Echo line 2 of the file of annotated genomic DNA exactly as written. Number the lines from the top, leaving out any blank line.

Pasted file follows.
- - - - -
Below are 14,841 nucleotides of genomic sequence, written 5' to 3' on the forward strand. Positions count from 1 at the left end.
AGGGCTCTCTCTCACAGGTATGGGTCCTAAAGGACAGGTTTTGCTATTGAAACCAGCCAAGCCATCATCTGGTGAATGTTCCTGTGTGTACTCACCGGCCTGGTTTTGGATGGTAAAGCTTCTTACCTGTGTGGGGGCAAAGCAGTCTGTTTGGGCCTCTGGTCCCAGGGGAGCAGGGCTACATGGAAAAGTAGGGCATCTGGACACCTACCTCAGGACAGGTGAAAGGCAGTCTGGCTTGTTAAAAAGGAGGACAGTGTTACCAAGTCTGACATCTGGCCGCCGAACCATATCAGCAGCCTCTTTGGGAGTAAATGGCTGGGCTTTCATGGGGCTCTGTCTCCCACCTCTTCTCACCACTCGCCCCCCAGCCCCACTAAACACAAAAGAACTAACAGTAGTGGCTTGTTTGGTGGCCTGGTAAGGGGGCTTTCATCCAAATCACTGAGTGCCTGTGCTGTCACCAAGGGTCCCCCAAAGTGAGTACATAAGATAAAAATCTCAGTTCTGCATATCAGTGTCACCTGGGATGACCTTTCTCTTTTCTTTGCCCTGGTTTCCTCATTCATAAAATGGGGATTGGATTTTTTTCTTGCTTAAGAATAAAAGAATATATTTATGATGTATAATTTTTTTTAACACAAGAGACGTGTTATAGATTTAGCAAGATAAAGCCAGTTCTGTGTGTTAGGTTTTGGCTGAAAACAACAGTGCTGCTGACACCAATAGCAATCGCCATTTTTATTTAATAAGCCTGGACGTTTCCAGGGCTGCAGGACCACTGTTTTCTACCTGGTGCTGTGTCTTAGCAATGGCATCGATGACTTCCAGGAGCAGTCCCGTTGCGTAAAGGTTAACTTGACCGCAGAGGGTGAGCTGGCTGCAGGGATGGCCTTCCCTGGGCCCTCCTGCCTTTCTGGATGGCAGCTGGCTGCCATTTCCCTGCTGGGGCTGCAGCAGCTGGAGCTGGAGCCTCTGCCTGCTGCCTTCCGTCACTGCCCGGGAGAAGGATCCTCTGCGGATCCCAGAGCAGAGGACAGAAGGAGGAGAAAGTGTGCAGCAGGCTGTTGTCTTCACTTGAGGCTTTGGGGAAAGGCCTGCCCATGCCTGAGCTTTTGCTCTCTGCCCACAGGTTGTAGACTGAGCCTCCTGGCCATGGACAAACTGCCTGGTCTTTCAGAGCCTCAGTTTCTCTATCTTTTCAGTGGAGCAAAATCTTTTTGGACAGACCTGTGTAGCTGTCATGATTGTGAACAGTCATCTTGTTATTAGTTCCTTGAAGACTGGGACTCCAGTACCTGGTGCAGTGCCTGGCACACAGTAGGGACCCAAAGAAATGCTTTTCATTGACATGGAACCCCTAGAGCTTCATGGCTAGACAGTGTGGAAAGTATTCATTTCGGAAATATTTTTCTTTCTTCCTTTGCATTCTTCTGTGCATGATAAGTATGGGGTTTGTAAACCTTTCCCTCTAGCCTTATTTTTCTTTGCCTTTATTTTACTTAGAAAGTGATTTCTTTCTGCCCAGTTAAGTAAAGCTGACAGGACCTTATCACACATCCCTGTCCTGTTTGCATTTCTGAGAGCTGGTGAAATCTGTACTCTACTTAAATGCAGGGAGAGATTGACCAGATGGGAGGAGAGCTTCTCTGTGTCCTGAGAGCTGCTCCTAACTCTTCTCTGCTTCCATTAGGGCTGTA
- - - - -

AGGGCTCTCTCTCACAGGTATGGGTCCTAAAGGACAGGTTTTGCTATTGAAACCAGCCAAGCCATCATCTGGTGAATGTTCCTGTGTGTACTCACCGGCCTGGTTTTGGATGGTAAAGCTTCTTACCTGTGTGGGGGCAAAGCAGTCTGTTTGGGCCTCTGGTCCCAGGGGAGCAGGGCTACATGGAAAAGTAGGGCATCTGGACACCTACCTCAGGACAGGTGAAAGGCAGTCTGGCTTGTTAAAAAGGAGGACAGTGTTACCAAGTCTGACATCTGGCCGCCGAACCATATCAGCAGCCTCTTTGGGAGTAAATGGCTGGGCTTTCATGGGGCTCTGTCTCCCACCTCTTCTCACCACTCGCCCCCCAGCCCCACTAAACACAAAAGAACTAACAGTAGTGGCTTGTTTGGTGGCCTGGTAAGGGGGCTTTCATCCAAATCACTGAGTGCCTGTGCTGTCACCAAGGGTCCCCCAAAGTGAGTACATAAGATAAAAATCTCAGTTCTGCATATCAGTGTCACCTGGGATGACCTTTCTCTTTTCTTTGCCCTGGTTTCCTCATTCATAAAATGGGGATTGGATTTTTTTCTTGCTTAAGAATAAAAGAATATATTTATGATGTATAATTTTTTTTAACACAAGAGACGTGTTATAGATTTAGCAAGATAAAGCCAGTTCTGTGTGTTAGGTTTTGGCTGAAAACAACAGTGCTGCTGACACCAATAGCAATCGCCATTTTTATTTAATAAGCCTGGACGTTTCCAGGGCTGCAGGACCACTGTTTTCTACCTGGTGCTGTGTCTTAGCAATGGCATCGATGACTTCCAGGAGCAGTCCCGTTGCGTAAAGGTTAACTTGACCGCAGAGGGTGAGCTGGCTGCAGGGATGGCCTTCCCTGGGCCCTCCTGCCTTTCTGGATGGCAGCTGGCTGCCATTTCCCTGCTGGGGCTGCAGCAGCTGGAGCTGGAGCCTCTGCCTGCTGCCTTCCGTCACTGCCCGGGAGAAGGATCCTCTGCGGATCCCAGAGCAGAGGACAGAAGGAGGAGAAAGTGTGCAGCAGGCTGTTGTCTTCACTTGAGGCTTTGGGGAAAGGCCTGCCCATGCCTGAGCTTTTGCTCTCTGCCCACAGGTTGTAGACTGAGCCTCCTGGCCATGGACAAACTGCCTGGTCTTTCAGAGCCTCAGTTTCTCTATCTTTTCAGTGGAGCAAAATCTTTTTGGACAGACCTGTGTAGCTGTCATGATTGTGAACAGTCATCTTGTTATTAGTTCCTTGAAGACTGGGACTCCAGTACCTGGTGCAGTGCCTGGCACACAGTAGGGACCCAAAGAAATGCTTTTCATTGACATGGAACCCCTAGAGCTTCATGGCTAGACAGTGTGGAAAGTATTCATTTCGGAAATATTTTTCTTTCTTCCTTTGCATTCTTCTGTGCATGATAAGTATGGGGTTTGTAAACCTTTCCCTCTAGCCTTATTTTTCTTTGCCTTTATTTTACTTAGAAAGTGATTTCTTTCTGCCCAGTTAAGTAAAGCTGACAGGACCTTATCACACATCCCTGTCCTGTTTGCATTTCTGAGAGCTGGTGAAATCTGTACTCTACTTAAATGCAGGGAGAGATTGACCAGATGGGAGGAGAGCTTCTCTGTGTCCTGAGAGCTGCTCCTAACTCTTCTCTGCTTCCATTAGGGCTGTA